Much of the past two years has been rightly focused on an acute public health crisis, with resources and public awareness campaigns centered around protecting those at risk – especially seniors — from COVID-19. As our society learns how to live with COVID-19, it’s time to refocus on supporting the overall health and well-being of older adults, including the preventive steps they can take to support their physical, mental and cognitive health.
Alzheimer’s and dementia represent a public health crisis that is not new, but that is increasing in severity as our senior population increases. The scope of the epidemic in the United States is surprising and oftentimes goes unnoticed. Throughout the country, 6.5 million adults have Alzheimer’s, with two thirds of that number being women. We are all at risk of developing Alzheimer’s and dementia as we age, raising the question “What can I do to keep this disease at bay?”.
Alzheimer’s deaths have increased 145% from 2000 to 2019, while other top causes of death like heart disease and breast cancer have declined. There is currently no cure and no treatment to stop the progression of Alzheimer’s, but great work is being done to lower the number of deaths and lives affected by this disease through preventive steps that help to delay some symptoms.
According to a recent review of research by the National Academies of Sciences, Engineering, and Medicine (NASEM), there is “encouraging but inconclusive” evidence for three types of interventions to prevent or delay Alzheimer’s dementia or age-related cognitive decline: increased physical activity, blood pressure control and cognitive training. Studies and clinical trials are underway in these areas and more with the hope of building more evidence that healthy behaviors can be a weapon in the fight against Alzheimer’s and dementia.
We are excited to team up with UsAgainstAlzheimers to provide free, evidence-based courses for health and wellness professionals about how to help people reduce their risk of dementia and Alzheimer’s.
We are proud to sponsor the Brain Health Academy, to help promote the connection between lifestyle interventions and brain health. The Brain Health Academy includes six courses covering the science and interventions for key modifiable risk factors for dementia, including nutrition, sleep, social isolation and loneliness, physical inactivity, and hypertension. Developed in collaboration with highly respected partners who have expertise in each area, the courses will be taught by preeminent experts using content drawn from the latest research.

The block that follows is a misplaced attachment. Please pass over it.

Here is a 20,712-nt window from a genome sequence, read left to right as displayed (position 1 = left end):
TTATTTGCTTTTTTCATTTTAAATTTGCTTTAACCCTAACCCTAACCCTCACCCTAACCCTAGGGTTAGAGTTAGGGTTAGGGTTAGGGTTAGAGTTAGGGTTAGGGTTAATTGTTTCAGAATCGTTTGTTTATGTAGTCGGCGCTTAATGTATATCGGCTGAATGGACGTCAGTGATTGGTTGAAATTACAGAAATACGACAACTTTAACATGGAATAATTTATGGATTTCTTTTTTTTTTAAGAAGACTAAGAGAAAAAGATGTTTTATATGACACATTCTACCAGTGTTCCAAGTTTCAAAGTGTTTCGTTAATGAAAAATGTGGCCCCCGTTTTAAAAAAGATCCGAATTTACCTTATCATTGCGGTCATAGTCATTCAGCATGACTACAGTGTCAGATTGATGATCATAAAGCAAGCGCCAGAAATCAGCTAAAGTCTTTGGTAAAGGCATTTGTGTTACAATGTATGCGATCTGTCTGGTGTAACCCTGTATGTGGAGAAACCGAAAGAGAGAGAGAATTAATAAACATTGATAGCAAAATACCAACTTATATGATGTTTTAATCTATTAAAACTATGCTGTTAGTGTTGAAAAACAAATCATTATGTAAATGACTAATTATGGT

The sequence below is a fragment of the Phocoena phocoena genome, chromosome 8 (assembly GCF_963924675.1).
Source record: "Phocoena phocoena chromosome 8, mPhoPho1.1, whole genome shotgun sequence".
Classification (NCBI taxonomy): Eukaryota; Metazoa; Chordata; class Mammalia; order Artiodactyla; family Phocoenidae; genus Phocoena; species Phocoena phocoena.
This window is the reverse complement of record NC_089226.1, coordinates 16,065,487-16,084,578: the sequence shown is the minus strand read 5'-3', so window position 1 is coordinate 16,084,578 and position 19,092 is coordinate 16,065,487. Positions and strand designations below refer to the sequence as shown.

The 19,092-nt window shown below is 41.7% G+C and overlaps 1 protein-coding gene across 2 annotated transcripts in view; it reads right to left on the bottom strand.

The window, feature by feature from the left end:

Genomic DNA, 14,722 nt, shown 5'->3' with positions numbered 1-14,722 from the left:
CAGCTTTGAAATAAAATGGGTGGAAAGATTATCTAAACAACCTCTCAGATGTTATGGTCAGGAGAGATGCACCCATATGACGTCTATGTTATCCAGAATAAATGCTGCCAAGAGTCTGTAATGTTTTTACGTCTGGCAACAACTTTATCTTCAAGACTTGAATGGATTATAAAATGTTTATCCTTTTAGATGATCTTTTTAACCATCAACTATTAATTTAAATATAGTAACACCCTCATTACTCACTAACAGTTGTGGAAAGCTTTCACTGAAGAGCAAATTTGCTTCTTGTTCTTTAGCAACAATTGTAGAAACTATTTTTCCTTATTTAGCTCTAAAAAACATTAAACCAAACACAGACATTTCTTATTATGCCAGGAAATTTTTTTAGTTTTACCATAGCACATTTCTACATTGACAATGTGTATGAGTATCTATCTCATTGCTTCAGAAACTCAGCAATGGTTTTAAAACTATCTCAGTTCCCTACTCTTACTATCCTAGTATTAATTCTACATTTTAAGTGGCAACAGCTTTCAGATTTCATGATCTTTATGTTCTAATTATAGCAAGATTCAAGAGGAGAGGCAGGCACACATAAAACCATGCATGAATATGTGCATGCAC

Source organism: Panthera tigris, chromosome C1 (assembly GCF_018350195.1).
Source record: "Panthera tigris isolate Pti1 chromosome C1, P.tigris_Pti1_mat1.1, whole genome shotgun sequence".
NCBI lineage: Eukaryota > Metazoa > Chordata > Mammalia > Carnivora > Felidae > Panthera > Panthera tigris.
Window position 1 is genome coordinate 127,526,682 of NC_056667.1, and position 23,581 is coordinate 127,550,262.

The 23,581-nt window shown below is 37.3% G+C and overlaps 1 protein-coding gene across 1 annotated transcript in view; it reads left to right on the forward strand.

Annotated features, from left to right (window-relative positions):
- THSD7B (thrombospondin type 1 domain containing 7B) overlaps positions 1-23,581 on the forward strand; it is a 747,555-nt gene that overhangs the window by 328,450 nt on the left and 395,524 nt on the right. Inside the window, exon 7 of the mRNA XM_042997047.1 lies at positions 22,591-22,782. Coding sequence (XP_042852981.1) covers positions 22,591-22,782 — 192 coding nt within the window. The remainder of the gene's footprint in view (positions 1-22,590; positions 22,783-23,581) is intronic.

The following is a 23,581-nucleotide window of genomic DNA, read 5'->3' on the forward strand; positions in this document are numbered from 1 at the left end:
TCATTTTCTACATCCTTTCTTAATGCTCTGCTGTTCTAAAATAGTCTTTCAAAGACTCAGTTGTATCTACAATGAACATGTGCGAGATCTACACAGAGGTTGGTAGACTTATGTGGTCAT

The Academy launched in June 2022 and each month’s session will focus on different ways to prevent or delay Alzheimer’s. The Academy is designed to equip healthcare providers and wellness professionals with the knowledge and resources to help people reduce their risk of Alzheimer’s and related dementias. This includes helping people understand the connection between lifestyle interventions and brain health.
Tivity Health will sponsor the “Physical Activity and Dementia” course on October 19. Attendees will learn about the link between physical activity and dementia, as well as effective interventions and strategies to address physical activity. They will also have an opportunity to find out more about the modifiable risk factors for dementia and special considerations for high-risk populations.
The seminar will feature Liz Joy, MD, MPH, FACSM, FAMSSM, Intermountain Healthcare, Senior Medical Director, Wellness and Nutrition; Office of Health Promotion and Wellness and Adjunct Professor, Family & Preventive Medicine, University of Utah School of Medicine; Laurie Whitsel, Ph.D., Vice President of Policy Research and Translation for the American Heart Association (AHA), Senior Advisor for the Physical Activity Alliance, and Dr. Justin Barclay, DBA, CAP, VP, Consumer Insights and Analytics at Tivity Health.
Physical inactivity is one of the known modifiable risk factors for dementia. People who are physically active are less likely to experience a decline in their mental function and have a lowered risk of developing dementia. The course moves from knowledge to application by providing actionable guidance and tools to help providers effectively address this opportunity with patients and families.
It’s important for us to highlight the amazing connection between physical fitness and preventive measures for Alzheimer’s and other forms of dementia. Through Tivity Health’s involvement with the brain health academy, our live online workshops and the virtual learning opportunities offered through GetSetUp, we strive to support both the physical and cognitive health of SilverSneakers members.
At Tivity Health, we understand the importance of providing our members with meaningful steps and opportunities for long-lasting health and vitality. We offer a number of solutions that not only help members feel better and build strength, but also support their cognitive and emotional health.
We advance vitality through our healthy lifestyle brands.
SilverSneakers is the nation’s leading program designed specifically for seniors, promoting greater health engagement and accountability through regular exercise (e.g., strength training, aerobics, flexibility) and social opportunities at up to 22,000 locations nationwide and online through SilverSneakers Live and On-Demand. However, our offerings go beyond fitness. Our online instructors offer workshops on topics such as nutrition, falls prevention and stress reduction. This year, we launched an eight-week workshop on SilverSneakers Live that focuses on cognitive health.
Even though this month will come to an end, it doesn’t mean we should stop the conversation about Alzheimer’s and other forms of dementia, and the healthy behaviors that support healthy aging.
To learn more, visit www.usagainstalzheimers.org.